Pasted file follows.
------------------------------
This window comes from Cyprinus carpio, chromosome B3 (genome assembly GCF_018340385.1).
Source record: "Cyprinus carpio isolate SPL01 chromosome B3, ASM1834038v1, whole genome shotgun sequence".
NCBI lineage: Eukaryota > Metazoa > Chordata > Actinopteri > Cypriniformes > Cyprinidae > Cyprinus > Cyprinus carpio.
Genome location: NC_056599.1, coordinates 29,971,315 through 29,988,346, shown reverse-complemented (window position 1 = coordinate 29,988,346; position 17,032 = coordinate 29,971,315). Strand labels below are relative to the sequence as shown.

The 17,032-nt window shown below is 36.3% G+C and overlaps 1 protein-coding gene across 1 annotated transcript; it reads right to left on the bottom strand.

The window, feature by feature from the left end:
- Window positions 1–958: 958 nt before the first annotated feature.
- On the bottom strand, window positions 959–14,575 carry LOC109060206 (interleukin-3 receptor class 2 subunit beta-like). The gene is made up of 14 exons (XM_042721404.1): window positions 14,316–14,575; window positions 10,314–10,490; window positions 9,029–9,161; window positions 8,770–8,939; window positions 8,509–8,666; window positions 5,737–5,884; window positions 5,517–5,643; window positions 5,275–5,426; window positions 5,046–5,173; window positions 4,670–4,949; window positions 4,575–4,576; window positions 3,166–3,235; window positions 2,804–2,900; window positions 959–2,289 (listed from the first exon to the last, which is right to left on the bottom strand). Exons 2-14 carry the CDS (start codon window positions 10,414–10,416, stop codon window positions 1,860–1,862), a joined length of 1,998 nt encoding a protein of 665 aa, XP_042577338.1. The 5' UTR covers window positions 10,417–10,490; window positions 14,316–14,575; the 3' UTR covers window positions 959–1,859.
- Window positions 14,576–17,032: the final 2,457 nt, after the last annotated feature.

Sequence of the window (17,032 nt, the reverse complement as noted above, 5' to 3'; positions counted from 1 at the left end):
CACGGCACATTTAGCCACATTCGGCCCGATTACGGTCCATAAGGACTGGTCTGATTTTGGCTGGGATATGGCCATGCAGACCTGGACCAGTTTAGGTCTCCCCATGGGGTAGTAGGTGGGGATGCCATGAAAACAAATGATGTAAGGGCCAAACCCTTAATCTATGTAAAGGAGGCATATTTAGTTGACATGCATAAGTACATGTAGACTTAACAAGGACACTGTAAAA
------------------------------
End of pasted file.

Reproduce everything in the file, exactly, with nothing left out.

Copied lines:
This window comes from Cyprinus carpio, chromosome B3 (genome assembly GCF_018340385.1).
Source record: "Cyprinus carpio isolate SPL01 chromosome B3, ASM1834038v1, whole genome shotgun sequence".
NCBI lineage: Eukaryota > Metazoa > Chordata > Actinopteri > Cypriniformes > Cyprinidae > Cyprinus > Cyprinus carpio.
Genome location: NC_056599.1, coordinates 29,971,315 through 29,988,346, shown reverse-complemented (window position 1 = coordinate 29,988,346; position 17,032 = coordinate 29,971,315). Strand labels below are relative to the sequence as shown.

The 17,032-nt window shown below is 36.3% G+C and overlaps 1 protein-coding gene across 1 annotated transcript; it reads right to left on the bottom strand.

The window, feature by feature from the left end:
- Window positions 1–958: 958 nt before the first annotated feature.
- On the bottom strand, window positions 959–14,575 carry LOC109060206 (interleukin-3 receptor class 2 subunit beta-like). The gene is made up of 14 exons (XM_042721404.1): window positions 14,316–14,575; window positions 10,314–10,490; window positions 9,029–9,161; window positions 8,770–8,939; window positions 8,509–8,666; window positions 5,737–5,884; window positions 5,517–5,643; window positions 5,275–5,426; window positions 5,046–5,173; window positions 4,670–4,949; window positions 4,575–4,576; window positions 3,166–3,235; window positions 2,804–2,900; window positions 959–2,289 (listed from the first exon to the last, which is right to left on the bottom strand). Exons 2-14 carry the CDS (start codon window positions 10,414–10,416, stop codon window positions 1,860–1,862), a joined length of 1,998 nt encoding a protein of 665 aa, XP_042577338.1. The 5' UTR covers window positions 10,417–10,490; window positions 14,316–14,575; the 3' UTR covers window positions 959–1,859.
- Window positions 14,576–17,032: the final 2,457 nt, after the last annotated feature.

Sequence of the window (17,032 nt, the reverse complement as noted above, 5' to 3'; positions counted from 1 at the left end):
CACGGCACATTTAGCCACATTCGGCCCGATTACGGTCCATAAGGACTGGTCTGATTTTGGCTGGGATATGGCCATGCAGACCTGGACCAGTTTAGGTCTCCCCATGGGGTAGTAGGTGGGGATGCCATGAAAACAAATGATGTAAGGGCCAAACCCTTAATCTATGTAAAGGAGGCATATTTAGTTGACATGCATAAGTACATGTAGACTTAACAAGGACACTGTAAAA